1911 Encyclopædia Britannica/Irrawaddy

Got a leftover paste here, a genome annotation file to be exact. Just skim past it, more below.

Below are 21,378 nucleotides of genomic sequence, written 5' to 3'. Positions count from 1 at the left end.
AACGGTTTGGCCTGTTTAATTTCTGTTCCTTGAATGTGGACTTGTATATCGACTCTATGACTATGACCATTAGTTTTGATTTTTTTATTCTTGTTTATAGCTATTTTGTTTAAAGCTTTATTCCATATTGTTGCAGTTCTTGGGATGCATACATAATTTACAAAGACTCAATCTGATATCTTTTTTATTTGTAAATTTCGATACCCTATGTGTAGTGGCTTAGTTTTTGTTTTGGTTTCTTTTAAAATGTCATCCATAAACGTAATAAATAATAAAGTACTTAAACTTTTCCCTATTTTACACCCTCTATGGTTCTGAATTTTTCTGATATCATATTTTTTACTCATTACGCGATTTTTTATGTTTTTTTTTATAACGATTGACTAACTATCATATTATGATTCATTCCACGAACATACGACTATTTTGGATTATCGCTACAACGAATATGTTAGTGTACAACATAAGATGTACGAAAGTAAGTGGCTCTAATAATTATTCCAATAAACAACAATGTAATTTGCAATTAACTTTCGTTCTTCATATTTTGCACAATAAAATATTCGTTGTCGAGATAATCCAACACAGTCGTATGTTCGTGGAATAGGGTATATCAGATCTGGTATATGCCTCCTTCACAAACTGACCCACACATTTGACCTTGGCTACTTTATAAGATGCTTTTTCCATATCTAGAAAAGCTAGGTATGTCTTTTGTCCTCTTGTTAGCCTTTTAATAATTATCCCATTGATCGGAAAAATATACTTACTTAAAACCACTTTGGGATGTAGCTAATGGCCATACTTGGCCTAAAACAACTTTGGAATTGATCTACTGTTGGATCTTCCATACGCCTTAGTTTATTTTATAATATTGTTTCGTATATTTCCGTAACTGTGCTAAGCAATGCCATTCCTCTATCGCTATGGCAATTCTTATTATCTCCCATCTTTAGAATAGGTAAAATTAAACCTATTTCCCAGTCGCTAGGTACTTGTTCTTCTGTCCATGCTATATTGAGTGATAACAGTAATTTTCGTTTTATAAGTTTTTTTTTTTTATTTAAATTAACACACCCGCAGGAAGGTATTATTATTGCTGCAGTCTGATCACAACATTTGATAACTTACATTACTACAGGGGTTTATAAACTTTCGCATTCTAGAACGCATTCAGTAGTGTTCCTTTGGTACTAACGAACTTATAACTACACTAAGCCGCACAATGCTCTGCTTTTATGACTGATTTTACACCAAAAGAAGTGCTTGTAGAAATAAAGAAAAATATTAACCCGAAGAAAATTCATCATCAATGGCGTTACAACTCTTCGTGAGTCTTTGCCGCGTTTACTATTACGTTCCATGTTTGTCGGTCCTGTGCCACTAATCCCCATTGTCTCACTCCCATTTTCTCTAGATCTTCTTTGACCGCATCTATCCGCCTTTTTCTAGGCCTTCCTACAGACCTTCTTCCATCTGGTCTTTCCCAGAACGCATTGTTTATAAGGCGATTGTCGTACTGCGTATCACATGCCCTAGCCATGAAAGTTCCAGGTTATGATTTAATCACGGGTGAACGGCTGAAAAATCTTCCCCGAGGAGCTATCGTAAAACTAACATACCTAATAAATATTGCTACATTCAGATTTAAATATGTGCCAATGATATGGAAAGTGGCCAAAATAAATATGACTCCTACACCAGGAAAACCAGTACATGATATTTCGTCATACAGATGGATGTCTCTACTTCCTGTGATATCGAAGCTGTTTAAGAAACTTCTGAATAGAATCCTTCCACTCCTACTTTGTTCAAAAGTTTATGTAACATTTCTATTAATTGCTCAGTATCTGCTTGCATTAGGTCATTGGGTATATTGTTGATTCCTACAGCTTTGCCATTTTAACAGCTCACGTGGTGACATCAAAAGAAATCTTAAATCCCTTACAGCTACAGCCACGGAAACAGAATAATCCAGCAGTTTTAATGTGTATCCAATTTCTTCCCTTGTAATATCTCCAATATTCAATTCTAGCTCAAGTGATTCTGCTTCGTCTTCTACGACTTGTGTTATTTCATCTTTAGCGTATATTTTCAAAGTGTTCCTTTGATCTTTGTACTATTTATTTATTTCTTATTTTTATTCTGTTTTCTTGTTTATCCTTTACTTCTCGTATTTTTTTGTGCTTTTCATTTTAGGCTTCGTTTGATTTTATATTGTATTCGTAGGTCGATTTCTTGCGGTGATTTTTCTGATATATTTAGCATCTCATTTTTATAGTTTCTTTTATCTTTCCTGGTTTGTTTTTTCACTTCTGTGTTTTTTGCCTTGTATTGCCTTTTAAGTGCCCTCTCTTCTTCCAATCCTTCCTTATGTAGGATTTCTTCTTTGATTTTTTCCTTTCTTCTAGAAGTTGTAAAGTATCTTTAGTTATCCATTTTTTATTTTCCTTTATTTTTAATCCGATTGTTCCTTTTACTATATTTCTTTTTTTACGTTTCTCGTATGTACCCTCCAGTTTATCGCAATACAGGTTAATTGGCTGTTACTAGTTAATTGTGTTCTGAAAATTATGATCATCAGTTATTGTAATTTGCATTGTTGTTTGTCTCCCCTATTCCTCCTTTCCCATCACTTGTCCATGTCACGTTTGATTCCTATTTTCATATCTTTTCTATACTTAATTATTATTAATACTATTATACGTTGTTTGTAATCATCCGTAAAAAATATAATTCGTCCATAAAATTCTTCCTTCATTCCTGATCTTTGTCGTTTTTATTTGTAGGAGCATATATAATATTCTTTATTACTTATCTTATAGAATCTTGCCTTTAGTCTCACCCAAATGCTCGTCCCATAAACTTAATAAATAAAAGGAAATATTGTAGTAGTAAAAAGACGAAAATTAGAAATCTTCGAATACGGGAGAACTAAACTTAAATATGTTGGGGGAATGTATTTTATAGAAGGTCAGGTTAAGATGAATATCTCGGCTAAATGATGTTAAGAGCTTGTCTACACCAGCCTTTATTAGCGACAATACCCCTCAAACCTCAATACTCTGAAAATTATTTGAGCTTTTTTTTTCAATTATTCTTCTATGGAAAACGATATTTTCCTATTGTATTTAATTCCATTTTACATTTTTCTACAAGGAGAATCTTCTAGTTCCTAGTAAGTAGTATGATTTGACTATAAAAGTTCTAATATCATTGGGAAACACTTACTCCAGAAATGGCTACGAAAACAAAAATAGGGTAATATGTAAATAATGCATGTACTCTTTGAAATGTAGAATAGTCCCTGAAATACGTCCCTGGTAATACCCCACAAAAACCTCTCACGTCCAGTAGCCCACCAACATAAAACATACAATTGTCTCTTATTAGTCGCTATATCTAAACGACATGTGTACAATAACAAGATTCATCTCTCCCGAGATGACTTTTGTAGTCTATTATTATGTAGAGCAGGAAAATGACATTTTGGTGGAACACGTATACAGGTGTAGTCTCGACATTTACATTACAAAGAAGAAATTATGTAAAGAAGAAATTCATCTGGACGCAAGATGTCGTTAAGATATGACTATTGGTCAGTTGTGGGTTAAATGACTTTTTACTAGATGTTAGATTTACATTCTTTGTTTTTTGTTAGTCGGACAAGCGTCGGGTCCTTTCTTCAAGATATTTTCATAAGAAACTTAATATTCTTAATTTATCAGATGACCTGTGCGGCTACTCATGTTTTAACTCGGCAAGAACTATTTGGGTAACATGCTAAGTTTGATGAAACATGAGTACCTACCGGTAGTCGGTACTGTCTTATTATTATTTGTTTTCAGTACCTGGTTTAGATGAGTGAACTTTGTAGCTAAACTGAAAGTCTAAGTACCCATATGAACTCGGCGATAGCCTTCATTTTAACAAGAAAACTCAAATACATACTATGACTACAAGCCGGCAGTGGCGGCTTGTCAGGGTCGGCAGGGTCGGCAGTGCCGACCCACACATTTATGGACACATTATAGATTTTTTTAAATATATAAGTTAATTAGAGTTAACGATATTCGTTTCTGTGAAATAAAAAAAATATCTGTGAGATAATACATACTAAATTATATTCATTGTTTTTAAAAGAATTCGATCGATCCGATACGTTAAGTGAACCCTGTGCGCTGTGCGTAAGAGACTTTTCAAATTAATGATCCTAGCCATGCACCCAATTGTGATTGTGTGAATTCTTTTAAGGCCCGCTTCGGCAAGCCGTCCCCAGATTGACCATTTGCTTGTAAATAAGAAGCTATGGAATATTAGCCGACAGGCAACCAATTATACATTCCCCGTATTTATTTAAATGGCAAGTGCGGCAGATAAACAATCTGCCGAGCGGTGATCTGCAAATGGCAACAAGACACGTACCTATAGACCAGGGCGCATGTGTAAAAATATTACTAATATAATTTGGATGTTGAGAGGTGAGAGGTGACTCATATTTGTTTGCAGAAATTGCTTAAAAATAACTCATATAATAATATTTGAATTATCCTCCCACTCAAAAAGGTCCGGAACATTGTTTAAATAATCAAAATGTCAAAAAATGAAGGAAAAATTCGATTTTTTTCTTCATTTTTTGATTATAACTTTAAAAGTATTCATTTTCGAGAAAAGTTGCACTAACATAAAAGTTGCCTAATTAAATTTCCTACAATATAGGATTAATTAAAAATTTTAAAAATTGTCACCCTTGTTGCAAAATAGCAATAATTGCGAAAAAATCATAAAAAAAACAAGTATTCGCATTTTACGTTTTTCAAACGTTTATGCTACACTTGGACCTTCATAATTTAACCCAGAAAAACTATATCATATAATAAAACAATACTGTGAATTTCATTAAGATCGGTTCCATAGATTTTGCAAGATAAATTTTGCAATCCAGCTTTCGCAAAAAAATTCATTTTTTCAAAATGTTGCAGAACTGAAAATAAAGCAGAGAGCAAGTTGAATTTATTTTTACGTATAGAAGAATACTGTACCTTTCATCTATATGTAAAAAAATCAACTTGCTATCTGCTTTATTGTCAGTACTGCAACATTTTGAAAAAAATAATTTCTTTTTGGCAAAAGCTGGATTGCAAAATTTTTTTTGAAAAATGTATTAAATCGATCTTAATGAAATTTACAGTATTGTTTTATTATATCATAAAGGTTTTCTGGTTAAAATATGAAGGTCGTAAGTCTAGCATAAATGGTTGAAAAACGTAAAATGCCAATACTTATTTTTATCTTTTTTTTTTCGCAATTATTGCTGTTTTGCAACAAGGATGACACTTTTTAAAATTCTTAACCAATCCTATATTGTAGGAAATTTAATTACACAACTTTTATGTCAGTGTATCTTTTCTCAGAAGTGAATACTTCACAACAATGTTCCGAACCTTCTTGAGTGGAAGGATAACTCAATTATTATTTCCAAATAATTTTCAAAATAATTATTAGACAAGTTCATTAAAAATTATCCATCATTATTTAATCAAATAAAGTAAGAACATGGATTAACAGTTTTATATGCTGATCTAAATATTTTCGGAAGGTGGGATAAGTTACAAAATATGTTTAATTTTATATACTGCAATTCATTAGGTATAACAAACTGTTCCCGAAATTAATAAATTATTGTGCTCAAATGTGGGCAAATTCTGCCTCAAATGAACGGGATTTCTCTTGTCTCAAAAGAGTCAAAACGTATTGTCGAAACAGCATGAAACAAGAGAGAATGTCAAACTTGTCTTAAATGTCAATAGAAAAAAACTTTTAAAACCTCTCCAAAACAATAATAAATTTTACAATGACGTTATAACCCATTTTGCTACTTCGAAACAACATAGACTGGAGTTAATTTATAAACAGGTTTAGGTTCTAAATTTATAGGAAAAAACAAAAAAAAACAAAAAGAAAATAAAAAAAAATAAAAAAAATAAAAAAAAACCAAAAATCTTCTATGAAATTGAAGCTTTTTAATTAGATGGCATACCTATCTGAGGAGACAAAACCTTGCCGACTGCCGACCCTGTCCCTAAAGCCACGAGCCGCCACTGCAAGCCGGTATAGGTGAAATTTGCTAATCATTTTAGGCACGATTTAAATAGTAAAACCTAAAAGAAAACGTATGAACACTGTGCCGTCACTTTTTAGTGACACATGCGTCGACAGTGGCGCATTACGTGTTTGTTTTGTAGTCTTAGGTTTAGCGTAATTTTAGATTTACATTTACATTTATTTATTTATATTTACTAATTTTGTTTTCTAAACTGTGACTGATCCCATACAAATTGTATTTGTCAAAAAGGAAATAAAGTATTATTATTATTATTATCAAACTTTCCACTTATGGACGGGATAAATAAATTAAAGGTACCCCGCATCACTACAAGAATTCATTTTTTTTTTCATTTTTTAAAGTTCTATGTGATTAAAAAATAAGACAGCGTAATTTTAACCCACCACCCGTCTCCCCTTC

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IRRAWADDY, or Irawadi, the principal river in the province of Burma, traversing the centre of the country, and practically running throughout its entire course in British territory. It is formed by the confluence of the Mali and N’mai rivers (usually called Mali-kha and N’mai-kha, the kha being the Kachin word for river) in 25° 45′ N. The N’mai is the eastern branch. The definite position of its source is still uncertain, and it seems to be made up of a number of considerable streams, all rising within a short distance of each other in about 28° 30′ N. It is shown on some maps as the Lu river of Tibet; but it is now quite certain that the Tibetan Lu river is the Salween, and that the N’mai has its source or sources near the southern boundary of Tibet, to the north-east or east of the source of the Mali. At the confluence the N’mai is larger than the Mali. The general width of its channel seems to be 350 or 400 yds. during this part of its course. In the rains this channel is filled up, but in the cold weather the average breadth is from 150 to 200 yds. The N’mai is practically unnavigable. The Mali is the western branch. Like the main river, it is called Nam Kiu by the Shans. It rises in the hills to the north of the Hkamti country, probably in about 28° 30′ N. Between Hkamti and the country comparatively close to the confluence little or nothing is known of it, but it seems to run in a narrow channel through continuous hills. The highest point on the Mali reached from the south by Major Hobday in 1891 was Ting Sa, a village a little off the river, in 26° 15′ N. About 1 m. above the confluence it is 150 yds. wide in January and 17 ft. deep, with a current of 33/4 m. an hour. Steam launches can only ascend from Myitkyina to the confluence in the height of the rains. Native boats ascend to Laikaw or Sawan 26° 2′ N., all the year around, but can get no farther at any season. From the confluence the river flows in a southerly direction as far as Bhamo, then turns west as far as the confluence of the Kaukkwe stream, a little above Katha, where it again turns in a southerly direction, and maintains this in its general course through Upper and Lower Burma, though it is somewhat tortuous immediately below Mandalay. Just below the confluence of the Mali and N’mai rivers the Irrawaddy is from 420 to 450 yds. wide and about 30 ft. deep in January at its deepest point. Here it flows between hills, and after passing the Manse and Mawkan rapids, reaches plain country and expands to nearly 500 yds. at Sakap. At Myitkyina it is split into two channels by Naungtalaw island, the western channel being 600 yds. wide and the eastern 200. The latter is quite dry in the hot season. At Kat-kyo, 5 or 6 m. below Myitkyina, the width is 1000 yds., and below this it varies from 600 yds. to 3/4 m. at different points. Three miles below Sinbo the third defile is entered by a channel not more than 50 yds. wide, and below this, throughout the defile, it is never wider than 250 yds., and averages about 100. At the “Gates of the Irrawaddy” at Poshaw two prism-shaped rocks narrow the river to 50 yds., and the water banks up in the middle with a whirlpool on each side of the raised pathway. All navigation ceases here in the floods. The defile ends at Hpatin, and below this the river widens out to a wet-season channel of 2 m., and a breadth in the dry season of about 1 m. At Sinkan, below Bhamo, the second defile begins. It is not so narrow nor is the current so strong as in the third defile. The narrowest place is more than 100 yds. wide. The hills are higher, but the defile is much shorter. At Shwegu the river leaves the hills and becomes a broad stream, flowing through a wide plain. The first defile is tame compared with the others. The river merely flows between low hills or high wooded banks. The banks are covered at this point with dense vegetation, and slope down to the water’s edge. Here and there are places which are almost perpendicular, but are covered with forest growth. The course of the Irrawaddy after receiving the waters of the Myit-nge at Sagaing, as far as 17° N. lat., is exceedingly tortuous; the line of Lower Burma is crossed in 19° 29′ 3″ N. lat., 95° 15′ E. long., the breadth of the river here being 3/4 m.; about 11 m. lower down it is nearly 3 m. broad. At Akauk-taung, where a spur of the Arakan hills end in a precipice 300 ft. high, the river enters the delta, the hills giving place to low alluvial plains, now protected on the west by embankments. From 17° N. lat. the Irrawaddy divides and subdivides, converting the lower portion of its valley into a network of intercommunicating tidal creeks. It reaches the sea in 15° 50′ N. lat. and 95° 8′ E. long., by nine principal mouths. The only ones used by sea-going ships are the Bassein and Rangoon mouths. The area of the catchment basin of the Irrawaddy is 158,000 sq. m.; its total length from its known source to the sea is about 1300 m. As far down as Akauk-taung in Henzada district its bed is rocky, but below this sandy and muddy. It is full of islands and sandbanks; its waters are extremely muddy, and the mud is carried far out to sea. The river commences to rise in March; about June it rises rapidly, and attains its maximum height about September. The total flood discharge is between four and five hundred million metre tons of 37 cub. ft. From Mandalay up to Bhamo the river is navigable a distance of nearly 1000 m. for large steamers all the year round; but small launches and steamers with weak engines are often unable to get up the second defile in the months of July, August and September, owing to the strong current. The Irrawaddy Flotilla Company’s steamers go up and down twice a week all through the rains, and the mails are carried to Bhamo on intermediate days by a ferry-boat from the railway terminus at Katha. During the dry season the larger boats are always liable to run on sandbanks, more especially in November and December, when new channels are forming after the river has been in flood. From Bhamo up to Sinbo no steamers can ply during the rains, that is to say, usually from June to November. From November to June small steamers can pass through the third defile from Bhamo to Sinbo. Between Sinbo and Myitkyina small launches can run all the year round. Above Myitkyina small steamers can reach the confluence at the height of the flood with some difficulty, but when the water is lower they cannot pass the Mawkan rapid, just above Mawme, and the navigation of the river above Myitkyina is always difficult. The journey from Bhamo to Sinbo can be made during the rains in native boats, but it is always difficult and sometimes dangerous. It is never done in less than five days and often takes twelve or more. As a natural source of irrigation the value of the Irrawaddy is enormous, but the river supplies no artificial systems of irrigation. It is nowhere bridged, though crossed by two steam ferries to connect the railway system on either bank.  (J. G. Sc.)